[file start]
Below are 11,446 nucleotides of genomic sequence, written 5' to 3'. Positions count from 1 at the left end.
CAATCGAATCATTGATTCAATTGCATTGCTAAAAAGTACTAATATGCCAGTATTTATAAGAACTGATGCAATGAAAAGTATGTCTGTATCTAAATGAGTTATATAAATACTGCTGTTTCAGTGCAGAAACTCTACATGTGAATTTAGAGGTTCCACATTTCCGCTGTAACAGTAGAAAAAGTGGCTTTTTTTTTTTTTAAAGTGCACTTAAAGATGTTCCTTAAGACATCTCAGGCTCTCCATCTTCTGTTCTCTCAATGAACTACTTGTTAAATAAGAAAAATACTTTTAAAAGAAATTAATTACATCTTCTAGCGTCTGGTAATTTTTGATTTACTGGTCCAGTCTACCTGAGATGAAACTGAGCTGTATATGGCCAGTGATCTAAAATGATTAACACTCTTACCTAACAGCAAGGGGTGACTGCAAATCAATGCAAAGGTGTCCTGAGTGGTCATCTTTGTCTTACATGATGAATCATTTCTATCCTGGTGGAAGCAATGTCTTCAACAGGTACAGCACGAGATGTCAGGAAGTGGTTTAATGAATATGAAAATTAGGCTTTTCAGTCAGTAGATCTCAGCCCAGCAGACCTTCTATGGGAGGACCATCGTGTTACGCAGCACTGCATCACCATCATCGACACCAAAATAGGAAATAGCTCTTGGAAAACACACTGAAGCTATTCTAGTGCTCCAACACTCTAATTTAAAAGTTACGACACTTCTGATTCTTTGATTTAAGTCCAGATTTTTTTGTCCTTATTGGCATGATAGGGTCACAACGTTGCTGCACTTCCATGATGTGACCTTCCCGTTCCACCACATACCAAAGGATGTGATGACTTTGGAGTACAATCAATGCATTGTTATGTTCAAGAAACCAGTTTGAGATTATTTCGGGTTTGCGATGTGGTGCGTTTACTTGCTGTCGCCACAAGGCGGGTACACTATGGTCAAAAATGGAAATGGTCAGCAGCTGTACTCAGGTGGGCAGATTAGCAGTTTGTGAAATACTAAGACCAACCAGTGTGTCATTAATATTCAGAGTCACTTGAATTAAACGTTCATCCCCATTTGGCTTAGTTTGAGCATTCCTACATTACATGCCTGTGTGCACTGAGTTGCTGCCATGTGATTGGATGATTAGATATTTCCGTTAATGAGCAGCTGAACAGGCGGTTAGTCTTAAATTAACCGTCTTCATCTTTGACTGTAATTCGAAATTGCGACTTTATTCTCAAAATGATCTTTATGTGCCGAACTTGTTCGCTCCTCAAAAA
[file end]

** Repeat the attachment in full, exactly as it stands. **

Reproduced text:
Below are 11,446 nucleotides of genomic sequence, written 5' to 3'. Positions count from 1 at the left end.
CAATCGAATCATTGATTCAATTGCATTGCTAAAAAGTACTAATATGCCAGTATTTATAAGAACTGATGCAATGAAAAGTATGTCTGTATCTAAATGAGTTATATAAATACTGCTGTTTCAGTGCAGAAACTCTACATGTGAATTTAGAGGTTCCACATTTCCGCTGTAACAGTAGAAAAAGTGGCTTTTTTTTTTTTTAAAGTGCACTTAAAGATGTTCCTTAAGACATCTCAGGCTCTCCATCTTCTGTTCTCTCAATGAACTACTTGTTAAATAAGAAAAATACTTTTAAAAGAAATTAATTACATCTTCTAGCGTCTGGTAATTTTTGATTTACTGGTCCAGTCTACCTGAGATGAAACTGAGCTGTATATGGCCAGTGATCTAAAATGATTAACACTCTTACCTAACAGCAAGGGGTGACTGCAAATCAATGCAAAGGTGTCCTGAGTGGTCATCTTTGTCTTACATGATGAATCATTTCTATCCTGGTGGAAGCAATGTCTTCAACAGGTACAGCACGAGATGTCAGGAAGTGGTTTAATGAATATGAAAATTAGGCTTTTCAGTCAGTAGATCTCAGCCCAGCAGACCTTCTATGGGAGGACCATCGTGTTACGCAGCACTGCATCACCATCATCGACACCAAAATAGGAAATAGCTCTTGGAAAACACACTGAAGCTATTCTAGTGCTCCAACACTCTAATTTAAAAGTTACGACACTTCTGATTCTTTGATTTAAGTCCAGATTTTTTTGTCCTTATTGGCATGATAGGGTCACAACGTTGCTGCACTTCCATGATGTGACCTTCCCGTTCCACCACATACCAAAGGATGTGATGACTTTGGAGTACAATCAATGCATTGTTATGTTCAAGAAACCAGTTTGAGATTATTTCGGGTTTGCGATGTGGTGCGTTTACTTGCTGTCGCCACAAGGCGGGTACACTATGGTCAAAAATGGAAATGGTCAGCAGCTGTACTCAGGTGGGCAGATTAGCAGTTTGTGAAATACTAAGACCAACCAGTGTGTCATTAATATTCAGAGTCACTTGAATTAAACGTTCATCCCCATTTGGCTTAGTTTGAGCATTCCTACATTACATGCCTGTGTGCACTGAGTTGCTGCCATGTGATTGGATGATTAGATATTTCCGTTAATGAGCAGCTGAACAGGCGGTTAGTCTTAAATTAACCGTCTTCATCTTTGACTGTAATTCGAAATTGCGACTTTATTCTCAAAATGATCTTTATGTGCCGAACTTGTTCGCTCCTCAAAAA